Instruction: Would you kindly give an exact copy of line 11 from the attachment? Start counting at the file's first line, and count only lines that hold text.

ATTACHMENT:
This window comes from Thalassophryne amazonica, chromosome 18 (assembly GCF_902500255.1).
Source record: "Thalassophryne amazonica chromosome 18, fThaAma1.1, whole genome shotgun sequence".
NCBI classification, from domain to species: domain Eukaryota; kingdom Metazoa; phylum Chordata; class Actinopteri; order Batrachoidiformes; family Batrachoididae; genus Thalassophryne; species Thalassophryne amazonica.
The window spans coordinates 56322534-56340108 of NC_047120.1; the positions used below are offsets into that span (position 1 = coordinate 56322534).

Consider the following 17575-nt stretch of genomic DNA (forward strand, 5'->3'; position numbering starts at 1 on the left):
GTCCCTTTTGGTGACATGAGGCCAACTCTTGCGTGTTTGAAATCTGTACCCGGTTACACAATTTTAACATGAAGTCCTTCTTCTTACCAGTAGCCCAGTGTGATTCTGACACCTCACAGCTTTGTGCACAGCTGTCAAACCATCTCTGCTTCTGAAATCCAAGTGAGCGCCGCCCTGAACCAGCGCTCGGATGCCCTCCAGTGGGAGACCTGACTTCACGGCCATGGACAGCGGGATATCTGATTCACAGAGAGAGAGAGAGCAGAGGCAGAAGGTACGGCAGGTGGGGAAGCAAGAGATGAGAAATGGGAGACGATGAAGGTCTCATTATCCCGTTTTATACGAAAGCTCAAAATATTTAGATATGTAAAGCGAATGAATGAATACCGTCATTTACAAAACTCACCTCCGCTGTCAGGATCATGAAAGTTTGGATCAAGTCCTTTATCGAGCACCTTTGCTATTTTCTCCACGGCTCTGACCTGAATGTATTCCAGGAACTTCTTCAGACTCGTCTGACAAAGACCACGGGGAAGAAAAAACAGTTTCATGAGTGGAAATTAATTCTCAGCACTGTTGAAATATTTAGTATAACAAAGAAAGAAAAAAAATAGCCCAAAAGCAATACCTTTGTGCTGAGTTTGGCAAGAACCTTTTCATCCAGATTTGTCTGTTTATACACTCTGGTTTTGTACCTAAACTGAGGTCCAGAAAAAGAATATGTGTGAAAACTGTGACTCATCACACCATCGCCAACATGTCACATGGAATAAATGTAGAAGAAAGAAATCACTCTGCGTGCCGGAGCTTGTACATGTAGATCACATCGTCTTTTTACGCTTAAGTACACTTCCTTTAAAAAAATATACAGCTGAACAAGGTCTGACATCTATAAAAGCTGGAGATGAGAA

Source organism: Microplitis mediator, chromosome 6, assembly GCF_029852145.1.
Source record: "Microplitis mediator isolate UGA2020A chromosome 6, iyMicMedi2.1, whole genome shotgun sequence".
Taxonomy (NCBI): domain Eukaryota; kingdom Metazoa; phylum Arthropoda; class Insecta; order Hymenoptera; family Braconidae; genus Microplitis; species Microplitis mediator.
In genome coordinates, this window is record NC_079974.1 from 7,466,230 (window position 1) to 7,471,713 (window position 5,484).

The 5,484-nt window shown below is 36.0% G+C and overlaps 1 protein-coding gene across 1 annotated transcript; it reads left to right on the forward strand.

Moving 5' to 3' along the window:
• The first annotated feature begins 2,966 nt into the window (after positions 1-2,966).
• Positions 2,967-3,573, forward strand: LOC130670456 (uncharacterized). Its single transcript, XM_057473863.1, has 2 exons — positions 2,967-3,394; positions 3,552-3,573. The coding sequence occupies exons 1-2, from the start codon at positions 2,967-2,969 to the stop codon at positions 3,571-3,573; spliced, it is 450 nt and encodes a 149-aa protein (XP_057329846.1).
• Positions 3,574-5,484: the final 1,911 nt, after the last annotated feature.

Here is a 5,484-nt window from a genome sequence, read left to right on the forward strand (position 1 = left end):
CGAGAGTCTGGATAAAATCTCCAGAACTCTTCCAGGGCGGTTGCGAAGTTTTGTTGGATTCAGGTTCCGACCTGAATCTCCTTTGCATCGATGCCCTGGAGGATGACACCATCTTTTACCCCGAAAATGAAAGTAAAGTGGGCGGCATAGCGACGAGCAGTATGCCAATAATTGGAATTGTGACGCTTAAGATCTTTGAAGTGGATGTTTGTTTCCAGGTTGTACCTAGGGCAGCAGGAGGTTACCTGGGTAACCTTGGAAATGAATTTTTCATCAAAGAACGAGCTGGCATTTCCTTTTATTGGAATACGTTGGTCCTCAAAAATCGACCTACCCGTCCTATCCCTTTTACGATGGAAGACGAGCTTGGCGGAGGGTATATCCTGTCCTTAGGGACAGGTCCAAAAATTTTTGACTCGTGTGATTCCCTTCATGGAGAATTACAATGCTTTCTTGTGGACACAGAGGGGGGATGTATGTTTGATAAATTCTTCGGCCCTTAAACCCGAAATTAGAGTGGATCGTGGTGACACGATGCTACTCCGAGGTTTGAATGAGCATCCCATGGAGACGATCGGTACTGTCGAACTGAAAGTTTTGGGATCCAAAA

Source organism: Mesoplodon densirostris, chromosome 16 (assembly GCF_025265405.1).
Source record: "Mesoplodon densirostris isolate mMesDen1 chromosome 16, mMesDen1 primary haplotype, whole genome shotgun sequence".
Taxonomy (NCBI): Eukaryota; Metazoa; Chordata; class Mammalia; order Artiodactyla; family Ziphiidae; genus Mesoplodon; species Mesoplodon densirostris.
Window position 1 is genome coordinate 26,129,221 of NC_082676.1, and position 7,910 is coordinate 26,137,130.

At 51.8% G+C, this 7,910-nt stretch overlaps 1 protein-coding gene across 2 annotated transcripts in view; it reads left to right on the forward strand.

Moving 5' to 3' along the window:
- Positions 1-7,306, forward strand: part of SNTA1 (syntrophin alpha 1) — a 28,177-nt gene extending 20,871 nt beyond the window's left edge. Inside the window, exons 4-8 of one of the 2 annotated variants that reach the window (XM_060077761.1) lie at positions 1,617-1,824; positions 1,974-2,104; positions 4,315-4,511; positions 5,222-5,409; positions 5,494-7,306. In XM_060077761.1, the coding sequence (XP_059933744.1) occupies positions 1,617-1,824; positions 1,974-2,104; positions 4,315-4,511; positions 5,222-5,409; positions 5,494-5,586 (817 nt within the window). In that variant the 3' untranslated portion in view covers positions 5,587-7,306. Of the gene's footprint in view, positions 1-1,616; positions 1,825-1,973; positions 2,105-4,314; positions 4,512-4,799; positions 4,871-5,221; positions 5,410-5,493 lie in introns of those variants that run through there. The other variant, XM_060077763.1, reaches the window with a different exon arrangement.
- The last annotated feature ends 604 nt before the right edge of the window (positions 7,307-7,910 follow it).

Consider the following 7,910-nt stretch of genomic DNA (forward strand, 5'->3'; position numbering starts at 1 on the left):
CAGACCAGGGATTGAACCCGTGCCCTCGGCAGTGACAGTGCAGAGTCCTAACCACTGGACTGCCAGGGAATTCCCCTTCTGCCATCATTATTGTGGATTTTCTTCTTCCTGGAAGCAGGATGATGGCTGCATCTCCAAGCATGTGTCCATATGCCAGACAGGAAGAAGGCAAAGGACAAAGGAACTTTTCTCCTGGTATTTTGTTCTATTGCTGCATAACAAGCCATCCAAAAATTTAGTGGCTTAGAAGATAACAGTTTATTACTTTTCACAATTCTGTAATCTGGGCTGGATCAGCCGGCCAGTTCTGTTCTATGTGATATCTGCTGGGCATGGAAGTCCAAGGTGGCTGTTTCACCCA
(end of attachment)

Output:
The 5,484-nt window shown below is 36.0% G+C and overlaps 1 protein-coding gene across 1 annotated transcript; it reads left to right on the forward strand.